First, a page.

ISLAMABAD: The country’s top diplomat said on Wednesday that Pakistan needed a major shift in ties with Afghanistan, Iran and India to achieve the goal of a peaceful region.
Speaking at the concluding session of a two-day seminar on “Crossroads Asia: Dynamics of Peace and Progress” at the National Defence University, Adviser on Foreign Affairs and National Security Sartaj Aziz said: “The vision of a peaceful neighbourhood cannot be realised without a qualitative transformation in our relations with Afghanistan, India and Iran.”
He said building a peaceful neighbourhood was the cornerstone of foreign policy of the PML-N government which wanted to focus on the agenda of economic development.
He spoke about intricate challenges faced by the region, including terrorism (particularly the rise of the Islamic State militant group), climate change, economic interdependence and regional and global integration, and called for settlement of regional disputes through “dialogue and political accommodation”.
He made a special mention of Pakistan’s challenging ties with three immediate neighbours — Afghanistan, Iran and India.
Pakistan’s relations with Iran, he noted, had begun to improve. Moreover, developments in Afghanistan — political and security transition — and improvements in socio-economic indicators have been promising.
Mr Aziz called for an end to external interference in Afghanistan, continuous international economic and financial support and avoidance of the mistakes of the past for safeguarding the “precious moment of hope and optimism in Afghanistan”.
He saw rise in insurgent activities, narcotics’ production and trafficking and corruption and governance as the continuing challenges in Afghanistan.
The adviser welcomed China’s increased involvement with Afghanistan both at the bilateral and regional planes and said: “Pakistan views this as a welcome development for peace, security, reconciliation and economic progress of Afghanistan.”
About India, Mr Aziz said, it had “unfortunately not reciprocated our outreach”.
He recapped the negative developments in ties with India since Prime Minister Nawaz Sharif’s meeting with his Indian counterpart Narendra Modi in New Delhi in last May, including the cancellation of foreign secretaries’ talks and Indian ceasefire violations along the Line of Control and Working Boundary.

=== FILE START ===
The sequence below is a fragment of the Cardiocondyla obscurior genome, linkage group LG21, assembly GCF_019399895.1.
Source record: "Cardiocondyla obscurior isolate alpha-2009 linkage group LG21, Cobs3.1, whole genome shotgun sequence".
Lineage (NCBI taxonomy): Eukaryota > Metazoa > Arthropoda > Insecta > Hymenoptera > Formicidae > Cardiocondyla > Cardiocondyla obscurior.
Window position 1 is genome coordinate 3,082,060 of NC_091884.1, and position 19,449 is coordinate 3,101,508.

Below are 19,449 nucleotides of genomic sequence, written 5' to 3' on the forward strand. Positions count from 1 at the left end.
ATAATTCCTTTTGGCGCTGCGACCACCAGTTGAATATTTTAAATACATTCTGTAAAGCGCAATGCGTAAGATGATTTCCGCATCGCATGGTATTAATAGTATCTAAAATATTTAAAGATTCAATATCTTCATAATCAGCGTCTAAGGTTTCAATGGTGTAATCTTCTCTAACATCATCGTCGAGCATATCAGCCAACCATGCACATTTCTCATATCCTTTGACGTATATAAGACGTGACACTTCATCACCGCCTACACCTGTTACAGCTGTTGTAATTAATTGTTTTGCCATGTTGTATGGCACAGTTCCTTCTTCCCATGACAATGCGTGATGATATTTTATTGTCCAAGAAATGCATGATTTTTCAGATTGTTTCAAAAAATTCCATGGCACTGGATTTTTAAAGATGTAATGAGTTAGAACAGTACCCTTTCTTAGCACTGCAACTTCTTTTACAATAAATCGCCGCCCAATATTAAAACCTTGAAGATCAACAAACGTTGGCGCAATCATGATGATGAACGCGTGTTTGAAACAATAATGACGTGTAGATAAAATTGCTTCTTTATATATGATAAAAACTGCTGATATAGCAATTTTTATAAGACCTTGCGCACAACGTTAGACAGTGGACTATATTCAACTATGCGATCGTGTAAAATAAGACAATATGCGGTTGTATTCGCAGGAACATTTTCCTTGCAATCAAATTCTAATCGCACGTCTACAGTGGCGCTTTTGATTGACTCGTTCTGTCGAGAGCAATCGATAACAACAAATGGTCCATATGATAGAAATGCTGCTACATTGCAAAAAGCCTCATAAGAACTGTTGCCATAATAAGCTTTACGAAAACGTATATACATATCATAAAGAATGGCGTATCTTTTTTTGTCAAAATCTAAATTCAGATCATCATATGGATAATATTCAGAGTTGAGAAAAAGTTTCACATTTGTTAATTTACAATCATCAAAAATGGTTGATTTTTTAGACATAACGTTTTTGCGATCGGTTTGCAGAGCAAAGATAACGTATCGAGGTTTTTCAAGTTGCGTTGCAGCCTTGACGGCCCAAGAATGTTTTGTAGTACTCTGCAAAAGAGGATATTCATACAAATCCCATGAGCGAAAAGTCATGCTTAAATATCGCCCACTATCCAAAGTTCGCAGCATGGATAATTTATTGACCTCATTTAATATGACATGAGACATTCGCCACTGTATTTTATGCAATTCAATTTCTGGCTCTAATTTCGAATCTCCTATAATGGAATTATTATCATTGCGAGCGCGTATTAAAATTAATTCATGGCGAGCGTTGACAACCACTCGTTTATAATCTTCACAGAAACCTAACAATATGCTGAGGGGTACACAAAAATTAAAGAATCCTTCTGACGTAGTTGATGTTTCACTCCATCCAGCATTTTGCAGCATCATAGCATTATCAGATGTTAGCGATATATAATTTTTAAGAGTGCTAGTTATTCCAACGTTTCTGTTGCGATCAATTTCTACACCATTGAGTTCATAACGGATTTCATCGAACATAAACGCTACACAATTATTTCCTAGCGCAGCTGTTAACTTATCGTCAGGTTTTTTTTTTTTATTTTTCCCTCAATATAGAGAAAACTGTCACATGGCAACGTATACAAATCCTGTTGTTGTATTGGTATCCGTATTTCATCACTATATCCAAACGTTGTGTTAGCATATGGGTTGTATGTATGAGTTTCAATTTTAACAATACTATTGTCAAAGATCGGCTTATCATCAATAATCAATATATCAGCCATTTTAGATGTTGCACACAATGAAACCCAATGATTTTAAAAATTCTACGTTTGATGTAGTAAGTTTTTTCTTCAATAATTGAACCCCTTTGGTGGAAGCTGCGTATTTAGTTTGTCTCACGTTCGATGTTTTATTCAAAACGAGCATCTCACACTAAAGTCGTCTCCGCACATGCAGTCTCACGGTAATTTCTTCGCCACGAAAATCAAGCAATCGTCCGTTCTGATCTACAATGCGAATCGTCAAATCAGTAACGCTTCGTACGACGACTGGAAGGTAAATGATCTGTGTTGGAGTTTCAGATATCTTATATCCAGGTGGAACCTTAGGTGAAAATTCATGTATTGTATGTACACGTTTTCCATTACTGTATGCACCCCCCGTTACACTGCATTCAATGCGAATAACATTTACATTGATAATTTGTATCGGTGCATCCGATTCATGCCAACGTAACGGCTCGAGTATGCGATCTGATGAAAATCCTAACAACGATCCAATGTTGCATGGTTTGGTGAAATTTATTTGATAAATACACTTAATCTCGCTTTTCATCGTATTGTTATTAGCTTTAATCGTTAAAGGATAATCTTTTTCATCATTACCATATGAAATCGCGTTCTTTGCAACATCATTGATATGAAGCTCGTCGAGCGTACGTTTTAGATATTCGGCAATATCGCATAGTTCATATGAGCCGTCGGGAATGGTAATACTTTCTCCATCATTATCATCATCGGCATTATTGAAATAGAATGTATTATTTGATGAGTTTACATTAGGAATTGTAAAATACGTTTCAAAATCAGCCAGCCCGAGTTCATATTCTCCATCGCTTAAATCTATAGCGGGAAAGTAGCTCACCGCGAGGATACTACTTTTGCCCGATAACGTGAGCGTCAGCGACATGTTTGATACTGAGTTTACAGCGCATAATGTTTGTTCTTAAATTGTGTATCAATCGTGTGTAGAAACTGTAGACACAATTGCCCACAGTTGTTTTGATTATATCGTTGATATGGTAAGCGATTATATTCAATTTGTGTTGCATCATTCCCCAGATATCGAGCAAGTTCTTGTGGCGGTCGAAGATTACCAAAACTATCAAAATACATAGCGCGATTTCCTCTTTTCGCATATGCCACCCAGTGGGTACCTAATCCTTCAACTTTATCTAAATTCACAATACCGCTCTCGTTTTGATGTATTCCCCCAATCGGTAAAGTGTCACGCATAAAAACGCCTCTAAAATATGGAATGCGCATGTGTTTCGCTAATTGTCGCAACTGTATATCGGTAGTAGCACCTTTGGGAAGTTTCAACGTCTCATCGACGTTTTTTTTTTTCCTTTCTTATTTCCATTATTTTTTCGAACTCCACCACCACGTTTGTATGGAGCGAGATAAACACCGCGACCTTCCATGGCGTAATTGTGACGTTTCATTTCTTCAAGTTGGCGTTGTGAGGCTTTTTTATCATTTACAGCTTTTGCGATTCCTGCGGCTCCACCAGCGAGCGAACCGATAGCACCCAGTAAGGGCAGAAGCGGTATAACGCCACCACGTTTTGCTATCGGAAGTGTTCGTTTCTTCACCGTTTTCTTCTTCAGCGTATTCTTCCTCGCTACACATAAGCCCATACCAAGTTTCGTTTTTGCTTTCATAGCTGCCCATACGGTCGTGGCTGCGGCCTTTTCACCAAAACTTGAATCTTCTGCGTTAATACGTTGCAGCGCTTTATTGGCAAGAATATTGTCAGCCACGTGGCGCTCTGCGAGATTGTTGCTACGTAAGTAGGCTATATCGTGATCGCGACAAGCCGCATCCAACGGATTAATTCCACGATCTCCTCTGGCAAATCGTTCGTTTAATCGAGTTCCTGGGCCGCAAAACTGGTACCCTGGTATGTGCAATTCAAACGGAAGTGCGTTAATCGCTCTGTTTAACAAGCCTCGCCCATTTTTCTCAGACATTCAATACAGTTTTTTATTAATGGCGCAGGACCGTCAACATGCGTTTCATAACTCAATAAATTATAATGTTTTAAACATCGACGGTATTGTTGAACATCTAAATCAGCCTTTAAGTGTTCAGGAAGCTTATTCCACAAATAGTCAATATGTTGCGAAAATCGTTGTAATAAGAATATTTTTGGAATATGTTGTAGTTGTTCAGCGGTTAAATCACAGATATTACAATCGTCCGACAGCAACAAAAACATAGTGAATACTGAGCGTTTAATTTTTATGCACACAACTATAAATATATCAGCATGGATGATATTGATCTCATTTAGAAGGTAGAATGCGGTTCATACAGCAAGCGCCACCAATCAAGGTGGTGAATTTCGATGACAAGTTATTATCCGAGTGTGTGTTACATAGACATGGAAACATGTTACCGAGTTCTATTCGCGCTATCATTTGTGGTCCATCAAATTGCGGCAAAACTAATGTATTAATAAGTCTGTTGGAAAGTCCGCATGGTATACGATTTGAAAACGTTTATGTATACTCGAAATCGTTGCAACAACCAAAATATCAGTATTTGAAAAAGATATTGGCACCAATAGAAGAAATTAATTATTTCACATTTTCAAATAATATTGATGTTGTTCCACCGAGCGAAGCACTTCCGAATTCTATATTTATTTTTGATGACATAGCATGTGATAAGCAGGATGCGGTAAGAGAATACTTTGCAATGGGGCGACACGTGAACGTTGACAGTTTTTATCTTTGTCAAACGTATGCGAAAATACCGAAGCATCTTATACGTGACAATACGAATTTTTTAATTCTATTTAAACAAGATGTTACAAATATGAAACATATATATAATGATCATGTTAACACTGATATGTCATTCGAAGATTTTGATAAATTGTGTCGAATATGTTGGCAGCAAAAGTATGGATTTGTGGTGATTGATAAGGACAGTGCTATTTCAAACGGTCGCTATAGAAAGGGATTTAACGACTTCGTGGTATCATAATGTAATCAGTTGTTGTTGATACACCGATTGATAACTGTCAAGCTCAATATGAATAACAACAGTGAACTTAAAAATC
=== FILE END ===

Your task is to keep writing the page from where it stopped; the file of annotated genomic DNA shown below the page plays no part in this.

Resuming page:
“Indian leadership’s threats of disproportionate use of force portend India’s dangerous desire to create a space for war. This hostile attitude also reveals a clear dichotomy in India’s insistence on eliminating terrorism on the one hand and creating distractions for our armed forces engaged in a relentless and non-discriminatory counter-terrorism operation, Zarb-i-Azb, on the other,” he observed.
He regretted that by hiking its defence spending India was accentuating the conventional asymmetry and seriously impacting regional stability.
Pakistan, the adviser said, would not get involved in arms race in the region, but would staunchly protect its interests, besides maintaining credible deterrence capability.
Further explaining the principles that Islamabad envisioned to follow in a resumed dialogue with India, he said: “Pakistan shall not abandon its political, diplomatic and moral support to Kashmir cause at any cost.”
Pakistan, he underscored, remained committed to a sustained, unconditional and result-oriented dialogue.
Alluding to US’ reinvigorated ties with India, Mr Aziz said: “Pakistan appreciates US interest in South Asia and expects it to play a constructive role for strategic stability and balance in the region by allowing space and resources to focus on the objectives of economic development and poverty reduction and reduce the possibility of a renewed arms race in the sub-continent.”
He called for expansion of Pakistan’s trade and economic links with member states of the Association of Southeast Asian Nations.
Published in Dawn February 12th , 2015